How does this relate to biology and intelligent design? Let me quote geneticist Michael Denton in his book Nature’s Destiny:
It now appears that a considerable number of genes, perhaps even the majority in higher organisms, are completely or at least partially redundant. One of the major pieces of evidence that this it the case has come from so-called gene knockout experiments, where a gene is effectively disabled in some way using genetic-engineering techniques so that it cannot play its normal role in the organism’s biology. A classic example of this came when a gene coding for a large complex protein known as Tenascin-C, which occurs in the extra cellular matrix of all vertebrates, was knocked out in mice, without any obvious effect. As the author of a paper commenting on this surprising result cautions: “It would be premature to conclude that [the protein] has no important function …[as] it is conserved in every vertebrate species, which argues strongly for a fundamental role.” The protein product of the Zeste gene in the fruit fly drosophila, which is a component of certain multi-protein complexes involved in transcribing regions of the DNA, can also be knocked out without any obvious effect on the very processes in which it is known to function.
The phenomenon of redundant genes is so widespread that it is already acknowledge to pose something of an evolutionary conundrum. Although in the words of the author of one recent article, “true genetic redundancy ought to be, in an evolutionary sense, impossible or at least unlikely,” partially redundant genes are common. As another authority comments in recent review article: “Arguments over whether there can be true redundancy are moot for the experimentalist. The question is how the functions for partially redundant genes can be discovered given that partial redundancy is the rule.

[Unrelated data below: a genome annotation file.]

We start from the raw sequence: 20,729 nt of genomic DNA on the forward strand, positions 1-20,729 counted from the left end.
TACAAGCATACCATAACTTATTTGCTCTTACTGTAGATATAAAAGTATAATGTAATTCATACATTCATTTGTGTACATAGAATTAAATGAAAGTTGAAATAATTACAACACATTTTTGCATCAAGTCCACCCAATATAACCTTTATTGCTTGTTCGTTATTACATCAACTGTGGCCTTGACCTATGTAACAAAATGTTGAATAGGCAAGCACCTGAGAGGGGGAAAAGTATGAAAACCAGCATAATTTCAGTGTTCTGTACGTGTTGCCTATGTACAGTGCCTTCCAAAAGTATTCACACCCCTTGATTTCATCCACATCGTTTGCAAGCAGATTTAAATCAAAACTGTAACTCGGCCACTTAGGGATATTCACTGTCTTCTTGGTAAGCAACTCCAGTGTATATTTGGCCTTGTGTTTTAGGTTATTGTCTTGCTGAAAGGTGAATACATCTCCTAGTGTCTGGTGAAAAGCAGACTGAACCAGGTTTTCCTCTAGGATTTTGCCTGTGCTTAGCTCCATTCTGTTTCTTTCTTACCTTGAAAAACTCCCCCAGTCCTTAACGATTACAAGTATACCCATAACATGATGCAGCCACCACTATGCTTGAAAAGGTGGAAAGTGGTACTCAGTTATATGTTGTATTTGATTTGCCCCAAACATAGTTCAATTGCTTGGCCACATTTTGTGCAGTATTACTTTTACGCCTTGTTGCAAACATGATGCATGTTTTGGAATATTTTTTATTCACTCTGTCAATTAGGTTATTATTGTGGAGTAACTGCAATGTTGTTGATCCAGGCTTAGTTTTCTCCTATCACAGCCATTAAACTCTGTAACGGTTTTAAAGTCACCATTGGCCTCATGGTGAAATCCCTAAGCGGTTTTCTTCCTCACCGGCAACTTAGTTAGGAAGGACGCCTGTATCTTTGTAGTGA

And it seems increasingly that it is not only individual genes that are redundant, but rather that the phenomenon may be all-pervasive in the development of higher organisms, existing at every level from individual genes to the most complex developmental processes. For example, individual nerve axons, like guided missiles or migrating birds, are guided to their targets by a number of different and individually redundant mechanisms and clues. The development of the female sexual organ, the vulva, in the nematode provides perhaps the most dramatic example to date of redundancy exploited as a fail-safe device at the very highest level. A detailed description of the mechanism of formation of the nematode vulva is beyond the scope of this chapter, suffice it to say that the organ is generated by means of two quite different developmental mechanism, either of which is sufficient by itself to generate a perfect vulva.